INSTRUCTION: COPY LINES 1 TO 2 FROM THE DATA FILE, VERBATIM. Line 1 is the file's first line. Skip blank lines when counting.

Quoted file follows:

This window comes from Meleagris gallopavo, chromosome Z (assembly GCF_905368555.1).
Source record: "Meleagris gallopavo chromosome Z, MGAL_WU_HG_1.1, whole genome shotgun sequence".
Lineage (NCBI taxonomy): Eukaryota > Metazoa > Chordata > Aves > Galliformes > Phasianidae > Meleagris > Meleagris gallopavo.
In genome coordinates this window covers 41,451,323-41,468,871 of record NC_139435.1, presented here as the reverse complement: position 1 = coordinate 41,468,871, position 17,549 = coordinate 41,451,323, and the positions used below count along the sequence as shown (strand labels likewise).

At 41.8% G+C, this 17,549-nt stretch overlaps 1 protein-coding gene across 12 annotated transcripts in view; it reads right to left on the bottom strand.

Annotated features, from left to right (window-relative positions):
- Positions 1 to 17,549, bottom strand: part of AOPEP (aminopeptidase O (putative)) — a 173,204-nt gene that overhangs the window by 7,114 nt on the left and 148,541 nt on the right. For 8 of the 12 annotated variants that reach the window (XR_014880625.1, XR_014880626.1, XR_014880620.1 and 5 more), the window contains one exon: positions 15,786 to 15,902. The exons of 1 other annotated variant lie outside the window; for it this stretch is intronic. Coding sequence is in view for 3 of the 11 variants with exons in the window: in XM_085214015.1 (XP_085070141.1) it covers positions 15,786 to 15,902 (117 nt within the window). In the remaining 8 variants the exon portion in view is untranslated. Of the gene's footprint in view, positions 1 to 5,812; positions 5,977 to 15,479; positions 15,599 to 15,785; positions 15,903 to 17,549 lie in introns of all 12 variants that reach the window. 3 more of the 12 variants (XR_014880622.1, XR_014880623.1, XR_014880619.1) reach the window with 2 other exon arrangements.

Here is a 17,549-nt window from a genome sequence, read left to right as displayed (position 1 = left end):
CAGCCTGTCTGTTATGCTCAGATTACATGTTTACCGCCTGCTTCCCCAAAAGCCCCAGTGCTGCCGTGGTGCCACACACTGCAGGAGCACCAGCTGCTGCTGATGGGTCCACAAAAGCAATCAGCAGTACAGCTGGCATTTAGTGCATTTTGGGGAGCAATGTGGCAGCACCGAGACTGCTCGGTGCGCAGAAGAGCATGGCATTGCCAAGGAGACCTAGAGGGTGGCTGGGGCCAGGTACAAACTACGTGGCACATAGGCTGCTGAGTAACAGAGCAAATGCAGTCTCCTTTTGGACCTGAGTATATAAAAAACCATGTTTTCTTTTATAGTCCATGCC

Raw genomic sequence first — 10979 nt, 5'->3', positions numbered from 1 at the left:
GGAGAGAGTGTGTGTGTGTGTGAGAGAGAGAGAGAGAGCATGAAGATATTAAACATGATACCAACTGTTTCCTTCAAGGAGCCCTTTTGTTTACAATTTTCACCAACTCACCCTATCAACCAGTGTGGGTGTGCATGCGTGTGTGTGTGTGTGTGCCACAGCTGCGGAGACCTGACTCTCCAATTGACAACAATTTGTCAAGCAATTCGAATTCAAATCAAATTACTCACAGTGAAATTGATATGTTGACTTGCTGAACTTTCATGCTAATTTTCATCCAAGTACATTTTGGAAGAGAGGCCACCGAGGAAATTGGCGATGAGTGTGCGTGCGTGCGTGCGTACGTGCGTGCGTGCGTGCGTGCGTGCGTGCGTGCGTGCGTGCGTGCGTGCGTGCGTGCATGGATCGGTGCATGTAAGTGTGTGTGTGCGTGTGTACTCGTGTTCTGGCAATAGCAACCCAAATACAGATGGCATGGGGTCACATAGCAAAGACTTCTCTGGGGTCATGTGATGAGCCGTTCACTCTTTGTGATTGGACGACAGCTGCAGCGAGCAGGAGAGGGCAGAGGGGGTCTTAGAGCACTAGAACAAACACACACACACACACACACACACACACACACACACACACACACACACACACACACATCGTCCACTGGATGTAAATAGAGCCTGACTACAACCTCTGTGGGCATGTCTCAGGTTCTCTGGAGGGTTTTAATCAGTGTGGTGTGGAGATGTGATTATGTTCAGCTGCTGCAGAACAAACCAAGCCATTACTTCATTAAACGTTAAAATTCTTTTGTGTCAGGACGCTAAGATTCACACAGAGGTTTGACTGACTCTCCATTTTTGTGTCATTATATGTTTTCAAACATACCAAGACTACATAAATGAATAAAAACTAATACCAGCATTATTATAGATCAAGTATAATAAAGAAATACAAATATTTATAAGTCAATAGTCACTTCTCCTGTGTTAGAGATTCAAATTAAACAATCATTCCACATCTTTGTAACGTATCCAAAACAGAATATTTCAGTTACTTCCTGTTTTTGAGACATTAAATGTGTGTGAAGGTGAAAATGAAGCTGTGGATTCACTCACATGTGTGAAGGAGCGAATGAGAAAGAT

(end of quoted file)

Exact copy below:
This window comes from Meleagris gallopavo, chromosome Z (assembly GCF_905368555.1).
Source record: "Meleagris gallopavo chromosome Z, MGAL_WU_HG_1.1, whole genome shotgun sequence".